News of new drilling scheduled to begin next year in Cuba’s territorial waters – just some 50 miles from Florida’s coast – represents a dangerous irony.
As the U.S. maintains its ban on deepwater drilling, a Spanish energy company is preparing new exploratory wells in the Gulf of Mexico with the help of a Chinese-made rig. And state-owned oil companies from as far away as Norway, Vietnam and Malaysia are lined up to acquire Cuban drilling leases.
While these developments add perspective to the Obama administration’s counter-productive drilling moratorium, they also reveal a far more ironic – and dangerous – policy proposal brewing in Washington:punitive new taxes directed only at American energy companies.
When Congress returns to the nation’s capital this November, the Senate’s agenda will include ending a key tax incentive provided to American energy companies who work overseas. The government calls these companies ‘dual capacity’ taxpayers;this incentive protects U.S.-based multinationals against double taxation on income generated abroad. America’s oil and gas companies pay hefty taxes and royalties to the nations in which they operate. This tax provision prevents those companies from paying twice that tax.
If these important tax protections are removed – as the White House FY2011 budget proposes – America’s future energy, economic, and environmental security will be endangered.
By removing the ‘dual capacity’ tax credit for American oil and gas companies, the U.S. government will give a major boost to foreign competitors – some of which arepreparing to drill off of Cuba’s (i.e. Florida’s)shores next year. An excellent summation of the anti-competitive effects this tax increase will have has been provided by industry-leading analysts at IHS CERA. In a new report, energy analysts Daniel Yergin and David Hobbs explain:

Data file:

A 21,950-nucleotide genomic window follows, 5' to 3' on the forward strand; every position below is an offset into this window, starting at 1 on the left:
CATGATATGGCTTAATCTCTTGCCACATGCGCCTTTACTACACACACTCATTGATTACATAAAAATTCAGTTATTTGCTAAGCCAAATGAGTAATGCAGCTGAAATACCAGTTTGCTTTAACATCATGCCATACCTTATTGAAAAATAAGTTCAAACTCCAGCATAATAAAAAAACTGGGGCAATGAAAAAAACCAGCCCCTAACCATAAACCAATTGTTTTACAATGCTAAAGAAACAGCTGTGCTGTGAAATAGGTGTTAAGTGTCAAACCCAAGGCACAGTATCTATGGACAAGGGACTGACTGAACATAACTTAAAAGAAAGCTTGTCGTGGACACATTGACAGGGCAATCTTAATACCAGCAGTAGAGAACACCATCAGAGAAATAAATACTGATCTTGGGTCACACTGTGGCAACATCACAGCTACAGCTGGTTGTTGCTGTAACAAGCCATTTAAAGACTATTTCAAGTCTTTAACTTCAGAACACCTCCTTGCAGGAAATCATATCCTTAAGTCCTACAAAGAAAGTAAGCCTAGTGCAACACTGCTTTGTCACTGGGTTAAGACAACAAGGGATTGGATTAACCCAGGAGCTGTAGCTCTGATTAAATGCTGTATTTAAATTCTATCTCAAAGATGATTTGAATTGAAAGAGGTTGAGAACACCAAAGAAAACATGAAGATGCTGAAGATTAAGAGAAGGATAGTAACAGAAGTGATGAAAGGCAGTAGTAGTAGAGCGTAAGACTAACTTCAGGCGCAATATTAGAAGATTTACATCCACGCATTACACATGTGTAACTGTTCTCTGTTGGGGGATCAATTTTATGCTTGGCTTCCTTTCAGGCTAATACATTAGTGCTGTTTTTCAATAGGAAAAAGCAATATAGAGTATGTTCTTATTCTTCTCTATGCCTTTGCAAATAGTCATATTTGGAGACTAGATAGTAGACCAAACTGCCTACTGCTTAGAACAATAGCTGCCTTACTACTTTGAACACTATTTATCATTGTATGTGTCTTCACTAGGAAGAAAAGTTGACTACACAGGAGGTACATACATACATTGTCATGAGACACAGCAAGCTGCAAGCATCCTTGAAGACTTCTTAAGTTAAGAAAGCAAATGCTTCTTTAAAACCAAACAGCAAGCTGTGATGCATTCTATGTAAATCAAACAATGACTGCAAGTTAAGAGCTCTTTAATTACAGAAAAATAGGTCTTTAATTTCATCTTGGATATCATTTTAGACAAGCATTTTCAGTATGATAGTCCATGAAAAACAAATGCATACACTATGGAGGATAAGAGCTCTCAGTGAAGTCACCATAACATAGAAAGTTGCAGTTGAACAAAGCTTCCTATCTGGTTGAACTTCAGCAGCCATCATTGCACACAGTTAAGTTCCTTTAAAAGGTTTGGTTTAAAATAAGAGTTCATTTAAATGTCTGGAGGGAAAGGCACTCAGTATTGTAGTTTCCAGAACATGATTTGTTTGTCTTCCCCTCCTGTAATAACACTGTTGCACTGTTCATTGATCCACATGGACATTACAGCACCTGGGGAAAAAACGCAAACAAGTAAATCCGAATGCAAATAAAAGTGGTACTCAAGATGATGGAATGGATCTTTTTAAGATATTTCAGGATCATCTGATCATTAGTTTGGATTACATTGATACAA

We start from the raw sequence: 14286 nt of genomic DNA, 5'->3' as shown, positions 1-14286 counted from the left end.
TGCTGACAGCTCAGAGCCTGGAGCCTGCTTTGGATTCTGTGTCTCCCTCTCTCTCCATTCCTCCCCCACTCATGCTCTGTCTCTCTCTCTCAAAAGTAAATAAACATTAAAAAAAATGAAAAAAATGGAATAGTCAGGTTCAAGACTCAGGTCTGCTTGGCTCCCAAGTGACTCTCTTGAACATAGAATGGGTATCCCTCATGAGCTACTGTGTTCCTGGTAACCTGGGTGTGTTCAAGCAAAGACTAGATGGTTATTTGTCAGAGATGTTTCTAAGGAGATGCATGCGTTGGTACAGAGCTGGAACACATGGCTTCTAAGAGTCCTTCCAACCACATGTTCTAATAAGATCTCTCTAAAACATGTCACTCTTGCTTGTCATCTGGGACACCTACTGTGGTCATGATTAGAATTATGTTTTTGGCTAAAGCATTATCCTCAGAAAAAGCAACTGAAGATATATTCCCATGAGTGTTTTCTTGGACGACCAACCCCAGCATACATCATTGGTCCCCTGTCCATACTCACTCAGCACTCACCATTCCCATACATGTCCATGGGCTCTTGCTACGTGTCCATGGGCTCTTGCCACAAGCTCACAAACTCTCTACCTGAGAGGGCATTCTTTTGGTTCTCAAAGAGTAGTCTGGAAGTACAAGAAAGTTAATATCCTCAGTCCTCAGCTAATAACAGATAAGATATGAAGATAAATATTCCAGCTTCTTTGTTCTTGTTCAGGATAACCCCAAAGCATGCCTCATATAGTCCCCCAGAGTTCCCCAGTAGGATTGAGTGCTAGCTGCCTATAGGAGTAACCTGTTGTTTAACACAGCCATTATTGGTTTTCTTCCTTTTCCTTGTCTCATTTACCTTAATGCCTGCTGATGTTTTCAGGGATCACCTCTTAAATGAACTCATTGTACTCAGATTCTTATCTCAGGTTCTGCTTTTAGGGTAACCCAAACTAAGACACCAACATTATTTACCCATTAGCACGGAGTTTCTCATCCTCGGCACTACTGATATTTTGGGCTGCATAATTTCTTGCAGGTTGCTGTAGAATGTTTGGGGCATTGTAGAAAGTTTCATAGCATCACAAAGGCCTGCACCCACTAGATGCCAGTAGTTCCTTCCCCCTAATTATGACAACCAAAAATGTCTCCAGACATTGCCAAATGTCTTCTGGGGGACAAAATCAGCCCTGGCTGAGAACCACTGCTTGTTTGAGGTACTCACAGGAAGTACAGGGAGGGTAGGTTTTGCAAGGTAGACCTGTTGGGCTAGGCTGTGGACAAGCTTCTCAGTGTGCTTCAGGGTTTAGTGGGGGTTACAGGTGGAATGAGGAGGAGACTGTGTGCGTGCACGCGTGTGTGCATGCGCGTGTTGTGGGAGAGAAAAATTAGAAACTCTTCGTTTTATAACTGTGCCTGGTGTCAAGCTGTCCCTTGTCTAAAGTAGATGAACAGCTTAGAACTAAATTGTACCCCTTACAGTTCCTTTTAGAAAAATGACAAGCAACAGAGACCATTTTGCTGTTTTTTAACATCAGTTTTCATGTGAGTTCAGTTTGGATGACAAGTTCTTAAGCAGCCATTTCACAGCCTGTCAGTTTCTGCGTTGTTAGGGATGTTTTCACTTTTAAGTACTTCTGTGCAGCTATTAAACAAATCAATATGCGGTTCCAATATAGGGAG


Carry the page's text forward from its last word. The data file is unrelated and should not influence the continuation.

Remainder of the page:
Companies from other countries such as the United Kingdom, Netherlands, Russia, Canada, Norway, Italy and China pay less by way of additional taxes on their repatriated income and are therefore able to compete more effectively against U.S.-based companies – in some cases enabling them to afford to bid twice as much for oil and gas concessions.
If our legislators remove foreign-source income tax protections, corporations like BP profit at the expense of American firms. Such a move would also give a leg up to other foreign companies that are held to less-stringent environmental regulations and who use less technologically-advanced equipment. As New York Times reporter Clifford Krauss notes:
The nascent oil industry in Cuba is far less prepared to handle a major spill than even the American industry was at the time of the BP spill. Cuba has neither the submarine robots needed to fix deepwater rig equipment nor the platforms available to begin drilling relief wells on short notice.
Foreign governments already own approximately 88 percent of proven oil and gas reserves worldwide. With the U.S. economy continuing at a haggard pace while our own offshore reserves are still restricted, we need America’s energy companies to be as strong as ever so they can compete on a level playing field overseas. Eliminating the double tax protections would have the opposite effect.